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28 October 2017


I got into the spirit of Halloween for this look and took inspiration from the third season of American Horror Story, Coven. I love an all black outfit, especially one with some witchy vibes going on. Plus I am here for any excuse to break out the wide brimmed fedora. 

I'm a sucker for a good high waisted and crop top combo and these two pieces have certainly done me well this summer but I don't have the heart to leave them behind as the seasons change. I think incorporating some chunky knits and some good layering will help me to continue styling these Nobody's Child pieces way into the new year.

Hat: Zara
Top: Nobody's Child
Culottes: Nobody's Child
Shoes: Zara

22 October 2017

Winter Frills

Winter is definitely arriving in the midlands and I can finally bring out the millions of jumpers that I packed with me from home. As much as I like the sun, I'm a cold weather gal at heart and I love a good winter coat and scarf combo.

I shot this look just before I moved back to uni, knowing that I would need some sort of winter-dressing-inspo for when the cold weather rolled around. I've been loving playing with layers at the moment as I've got some pieces recently that I don't want to be hiding under a big coat just yet. 

This pearl-embroidered jumper from Zara is such a great piece. It's quite baggy in shape so it's great for tucking in to high waisted jeans or for synching in at the waist with a belt, like I've done here. It's also not too thick so it's perfect for pairing with a turtle neck underneath. I went for one of my favourites with the frilly sleeves.

Hat: Asos
Turtle Neck: Asos
Jumper: Zara
Culottes: Urban Outfitters
Bag: Oasis
Earrings: Mango
Boots: Zara
Sunglasses: H&M

3 October 2017

‘Mother!’: Bold, horrific and utterly brilliant - Review

Darren Aronofsky’s much anticipated new psychological thriller, Mother!, has certainly been met with a whirlwind of controversy. Tearing film critics and audiences alike apart, the film has attracted reviews that have simultaneously called it one of the best and worst films ever made. But is it really as insane (and brilliant) as everyone is saying?

Depicting a story of love, devotion and sacrifice, Mother! is rife with allegorical imagery that is set to have you discussing it for hours after viewing. Starring Jennifer Lawrence, simply characterised in the film as ‘Mother’, the film presents itself as a tale of domestic bliss with Lawrence’s character desperately and delicately restoring a house, which was once her husband’s family home, before a fire destroyed it. She is married to the much older character, ‘Him’, played by Javier Bardem, a poet tortured by an intense bout of writer’s block which forms cracks in the foundation of their marriage and soon, their home.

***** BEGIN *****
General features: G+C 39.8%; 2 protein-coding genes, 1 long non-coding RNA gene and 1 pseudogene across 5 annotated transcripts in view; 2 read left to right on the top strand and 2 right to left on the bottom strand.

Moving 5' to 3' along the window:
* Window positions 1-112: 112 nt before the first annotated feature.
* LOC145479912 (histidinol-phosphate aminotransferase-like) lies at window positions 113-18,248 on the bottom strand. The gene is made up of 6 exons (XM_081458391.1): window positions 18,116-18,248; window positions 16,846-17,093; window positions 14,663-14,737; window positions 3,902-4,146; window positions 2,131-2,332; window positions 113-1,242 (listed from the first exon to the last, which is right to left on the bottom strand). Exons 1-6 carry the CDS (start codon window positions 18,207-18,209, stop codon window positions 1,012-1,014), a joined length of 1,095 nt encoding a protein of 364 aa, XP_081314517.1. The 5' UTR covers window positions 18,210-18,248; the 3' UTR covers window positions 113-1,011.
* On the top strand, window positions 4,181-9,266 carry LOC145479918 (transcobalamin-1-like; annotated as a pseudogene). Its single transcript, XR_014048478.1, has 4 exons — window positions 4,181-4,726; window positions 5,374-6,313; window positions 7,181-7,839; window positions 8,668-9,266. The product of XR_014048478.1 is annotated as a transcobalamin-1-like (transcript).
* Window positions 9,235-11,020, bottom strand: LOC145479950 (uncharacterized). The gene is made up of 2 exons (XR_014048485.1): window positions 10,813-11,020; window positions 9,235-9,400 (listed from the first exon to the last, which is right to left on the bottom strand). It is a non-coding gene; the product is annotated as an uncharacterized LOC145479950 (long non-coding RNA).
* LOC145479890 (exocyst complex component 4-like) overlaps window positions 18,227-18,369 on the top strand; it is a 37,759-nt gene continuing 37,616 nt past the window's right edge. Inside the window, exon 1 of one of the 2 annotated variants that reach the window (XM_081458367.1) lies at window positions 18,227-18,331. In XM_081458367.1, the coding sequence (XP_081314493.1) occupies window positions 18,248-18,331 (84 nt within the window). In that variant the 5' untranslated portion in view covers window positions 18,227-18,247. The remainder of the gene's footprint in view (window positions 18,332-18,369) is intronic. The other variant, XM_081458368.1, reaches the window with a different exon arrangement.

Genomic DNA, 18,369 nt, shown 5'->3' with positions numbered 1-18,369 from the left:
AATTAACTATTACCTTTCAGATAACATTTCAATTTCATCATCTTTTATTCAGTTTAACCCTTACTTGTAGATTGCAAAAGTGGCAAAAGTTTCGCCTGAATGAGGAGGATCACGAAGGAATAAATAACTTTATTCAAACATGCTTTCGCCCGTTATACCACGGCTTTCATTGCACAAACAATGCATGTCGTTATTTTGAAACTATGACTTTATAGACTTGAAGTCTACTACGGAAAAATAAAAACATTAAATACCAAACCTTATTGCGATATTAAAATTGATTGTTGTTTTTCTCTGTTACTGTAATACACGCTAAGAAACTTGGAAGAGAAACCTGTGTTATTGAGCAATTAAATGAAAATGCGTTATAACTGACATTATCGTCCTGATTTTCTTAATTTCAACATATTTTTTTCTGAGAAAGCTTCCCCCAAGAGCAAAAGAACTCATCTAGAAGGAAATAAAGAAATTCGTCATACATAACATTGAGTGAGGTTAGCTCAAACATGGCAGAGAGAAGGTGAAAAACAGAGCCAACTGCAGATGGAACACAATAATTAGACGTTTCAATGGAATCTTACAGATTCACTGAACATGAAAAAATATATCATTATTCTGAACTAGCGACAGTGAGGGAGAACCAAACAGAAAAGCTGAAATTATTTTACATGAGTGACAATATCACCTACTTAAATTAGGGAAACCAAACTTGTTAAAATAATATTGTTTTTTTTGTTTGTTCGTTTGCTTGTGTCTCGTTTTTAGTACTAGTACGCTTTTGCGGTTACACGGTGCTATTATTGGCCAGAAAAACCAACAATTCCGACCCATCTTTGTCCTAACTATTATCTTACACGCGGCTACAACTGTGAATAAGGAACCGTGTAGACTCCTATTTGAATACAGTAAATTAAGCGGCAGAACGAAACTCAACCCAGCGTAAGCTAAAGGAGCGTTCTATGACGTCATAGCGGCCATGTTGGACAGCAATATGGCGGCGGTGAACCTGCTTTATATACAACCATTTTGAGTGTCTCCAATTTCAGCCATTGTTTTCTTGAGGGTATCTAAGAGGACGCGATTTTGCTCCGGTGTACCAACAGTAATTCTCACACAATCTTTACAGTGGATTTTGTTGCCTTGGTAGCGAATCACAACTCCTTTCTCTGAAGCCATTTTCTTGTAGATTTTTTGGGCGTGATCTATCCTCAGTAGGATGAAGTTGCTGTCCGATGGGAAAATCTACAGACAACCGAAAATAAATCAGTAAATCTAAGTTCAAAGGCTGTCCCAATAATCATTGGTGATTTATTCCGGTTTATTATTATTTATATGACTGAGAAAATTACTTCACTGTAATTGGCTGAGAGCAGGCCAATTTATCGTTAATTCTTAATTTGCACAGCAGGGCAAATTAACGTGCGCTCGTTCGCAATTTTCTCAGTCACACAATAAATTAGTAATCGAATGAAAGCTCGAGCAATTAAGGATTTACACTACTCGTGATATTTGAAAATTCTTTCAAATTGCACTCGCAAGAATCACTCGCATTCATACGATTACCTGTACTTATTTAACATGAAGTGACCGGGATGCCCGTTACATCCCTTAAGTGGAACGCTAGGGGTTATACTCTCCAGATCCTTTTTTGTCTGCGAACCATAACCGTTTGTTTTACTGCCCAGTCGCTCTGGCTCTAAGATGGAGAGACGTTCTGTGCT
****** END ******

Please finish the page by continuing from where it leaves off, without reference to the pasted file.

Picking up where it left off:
It is after the arrival of Ed Harris’s character, ‘Man’, and shortly afterwards, his wife (Michelle Pfeiffer), that the once tranquil house turns into a site of chaos. Aronofsky’s Mother! is an assault on the senses, beginning quietly with just an underlying feeling of unease before it builds up to its crescendo of mania and horror. The last thirty minutes of the film will have you reeling and writhing in your seat, at once covering your eyes to prevent yourself from seeing the terrifying events before you, whilst simultaneously paralysed with curiosity. It’s like a car crash; you just can’t look away.

In the lead up to the film’s release, the marketing made extensive efforts to keep as much ambiguity as possible surrounding the plot. The film’s first theatrical poster saw an angelic illustration of Lawrence, the devoted wife, holding out her own heart that she had seemingly ripped from her chest, hauntingly smiling with pleading eyes. Bardem’s poster was equally enigmatic and saw him surrounded by fire.

Anyone hoping for more of an explanation concerning the nature of the film were hard done by when the first trailer rolled around. It was an intense succession of noises and visuals; screaming, shouting, the sound of destruction overlaid with a ghostly Lawrence as she paces around the house. It was a film that garnered an incredible amount of attention and intense debate before it had even been released. Critics, the press and audiences demanded answers, constantly speculating, the human lust for knowledge being challenged by Aronofsky who remained smugly tight-lipped.

It’s that inherent self-righteousness that humans possess which is at the forefront of Mother!. A film about the destructiveness of human nature and our ability to harm something so kindly gifted to us in the first place. An astounding reflection on the treatment of the earth depicted almost simplistically through a domestic setting.

In my opinion, Darren Aronofsky’s film is utterly brilliant. That isn’t to say that Mother! did not have a tendency to become too obvious in its use of allegory, because it did. The use of symbolism to represent Biblical interpretations and environmental issues was undoubtable clever, however they soon became predictable and, after a while, handed the deeper readings to you on a plate. At points, it felt self-indulgent in its cleverness and insanity to the point that it became slightly cliché and try-hard; further self-indulgence stemmed from the fact that you could literally place Aronofsky in Bardem’s place to create a story about the struggles of art.

Regardless, I cannot remember the last time I came out of the cinema so affected by a film I had just seen. I was left both speechless and desperate for discussion all at once – a definite sign of a good film.